That '90210' Piece--It's Rubbish

The commentary "On the Dumping of a '90210' Role Model" (Calendar, March 15) is so filled with inaccuracies that it is hard to know where to begin--unless it is with the primary question of why the L.A. Times Calendar section would publish such a mean-spirited broadside by some free-lance writer in Canada without checking the facts.

Judy Sklar Rasminsky claims that we ("the people who make their ratings and their money off of teen-agers") have irresponsibly chosen to send a negative message to our daughters by our treatment of the real-life pregnancy of one of our stars, Gabrielle Carteris, in the plotting of her character, Andrea.

The commentary states that by having Andrea--a bright, ambitious premed student--meet a guy, have a baby, get married and "drop out of school," we are teaching the younger female members of our audience that "they must still seek their identities vicariously, through their men (and that) their place is still in the kitchen."

Nothing could be further from the truth. Andrea has not dropped out of school, and we have no plans to turn her into a "cartoon superwoman." Putting aside the question of whether we will be able to produce thought-provoking episodes dramatizing the struggles and emotional conflicts of a young couple going through school while trying to raise a baby, I wish our critics would wait to see what our future story lines are before they publish articles condemning (and misrepresenting) them.

It is interesting that Rasminsky doesn't object to Andrea's choice regarding abortion, when it is conceivable that this particular, politically active character would have opted for an abortion at this stage in her life.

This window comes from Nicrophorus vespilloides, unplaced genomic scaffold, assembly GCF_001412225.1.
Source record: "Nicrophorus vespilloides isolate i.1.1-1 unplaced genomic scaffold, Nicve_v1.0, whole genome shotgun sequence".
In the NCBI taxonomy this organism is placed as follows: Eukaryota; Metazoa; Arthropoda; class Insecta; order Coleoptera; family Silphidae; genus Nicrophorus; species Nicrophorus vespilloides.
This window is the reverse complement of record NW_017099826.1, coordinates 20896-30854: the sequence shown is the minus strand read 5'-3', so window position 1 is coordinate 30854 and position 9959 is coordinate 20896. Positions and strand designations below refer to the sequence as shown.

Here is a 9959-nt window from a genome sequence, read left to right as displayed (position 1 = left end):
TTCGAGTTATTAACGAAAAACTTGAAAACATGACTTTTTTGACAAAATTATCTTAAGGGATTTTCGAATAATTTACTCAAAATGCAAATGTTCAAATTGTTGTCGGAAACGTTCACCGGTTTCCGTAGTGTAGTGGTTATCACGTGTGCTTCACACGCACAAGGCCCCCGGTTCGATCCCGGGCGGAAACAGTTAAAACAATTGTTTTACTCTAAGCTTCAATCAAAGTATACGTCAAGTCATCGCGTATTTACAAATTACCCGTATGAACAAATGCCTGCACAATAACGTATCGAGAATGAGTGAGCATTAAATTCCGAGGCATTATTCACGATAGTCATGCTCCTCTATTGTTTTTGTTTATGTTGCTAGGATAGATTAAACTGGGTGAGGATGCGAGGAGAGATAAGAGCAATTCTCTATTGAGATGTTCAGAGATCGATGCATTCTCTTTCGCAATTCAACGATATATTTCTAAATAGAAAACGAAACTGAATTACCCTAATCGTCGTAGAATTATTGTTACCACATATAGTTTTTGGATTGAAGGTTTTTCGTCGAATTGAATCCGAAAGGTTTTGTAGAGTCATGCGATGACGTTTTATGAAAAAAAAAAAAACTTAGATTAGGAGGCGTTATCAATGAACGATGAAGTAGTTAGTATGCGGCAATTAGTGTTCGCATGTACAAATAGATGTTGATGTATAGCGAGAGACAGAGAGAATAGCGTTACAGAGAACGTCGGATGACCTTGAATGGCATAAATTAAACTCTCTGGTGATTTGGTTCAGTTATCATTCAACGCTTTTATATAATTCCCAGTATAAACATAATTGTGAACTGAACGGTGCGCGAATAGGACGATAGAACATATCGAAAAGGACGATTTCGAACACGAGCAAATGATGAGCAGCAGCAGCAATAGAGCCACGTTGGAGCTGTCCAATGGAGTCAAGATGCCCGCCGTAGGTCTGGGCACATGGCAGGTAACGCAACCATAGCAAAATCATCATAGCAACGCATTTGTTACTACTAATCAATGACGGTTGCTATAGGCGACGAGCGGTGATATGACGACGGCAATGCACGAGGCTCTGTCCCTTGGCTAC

But that's not even an option Rasminsky recommends--rather than deal with the issue, she would rather see the character sent abroad or to Yale, since it was so "apparent" to her that with Gabrielle Carteris (the actress) clearly showing, "the writers would have to find a way to remove her for a while." What Rasminsky doesn't take into account is that by writing the actress out of the show for a season, we would be writing the character out too . . . and if that's not dumping a role model, I don't know what is.

Nor did we wish to dump our actress. Gabrielle and her wonderful husband, Charles Isaacs, have been waiting to start their lives as parents for a while now. A valued and respected member of our cast, Gabrielle came to us with a request to have a baby and keep working, which we honored. How about that for a story to tell your daughters? That they can strive to work hard, become professionals and gain the trust and affection of their colleagues and employers, who will stand behind them when they dare to want to "have it all."

Copyright © 2019, Los Angeles Times
EDITION: California | U.S. & World